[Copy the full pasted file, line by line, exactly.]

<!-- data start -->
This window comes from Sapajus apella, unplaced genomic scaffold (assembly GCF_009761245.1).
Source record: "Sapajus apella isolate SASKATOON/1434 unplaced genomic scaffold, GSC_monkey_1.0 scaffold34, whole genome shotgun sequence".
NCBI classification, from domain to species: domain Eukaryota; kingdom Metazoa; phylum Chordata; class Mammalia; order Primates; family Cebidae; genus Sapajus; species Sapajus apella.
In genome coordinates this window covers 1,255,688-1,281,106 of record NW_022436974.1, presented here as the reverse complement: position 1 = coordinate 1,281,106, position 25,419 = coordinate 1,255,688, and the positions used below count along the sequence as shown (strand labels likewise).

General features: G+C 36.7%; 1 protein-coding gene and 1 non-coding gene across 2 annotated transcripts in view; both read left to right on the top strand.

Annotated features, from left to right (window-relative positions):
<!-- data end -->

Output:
This window comes from Sapajus apella, unplaced genomic scaffold (assembly GCF_009761245.1).
Source record: "Sapajus apella isolate SASKATOON/1434 unplaced genomic scaffold, GSC_monkey_1.0 scaffold34, whole genome shotgun sequence".
NCBI classification, from domain to species: domain Eukaryota; kingdom Metazoa; phylum Chordata; class Mammalia; order Primates; family Cebidae; genus Sapajus; species Sapajus apella.
In genome coordinates this window covers 1,255,688-1,281,106 of record NW_022436974.1, presented here as the reverse complement: position 1 = coordinate 1,281,106, position 25,419 = coordinate 1,255,688, and the positions used below count along the sequence as shown (strand labels likewise).

General features: G+C 36.7%; 1 protein-coding gene and 1 non-coding gene across 2 annotated transcripts in view; both read left to right on the top strand.

Annotated features, from left to right (window-relative positions):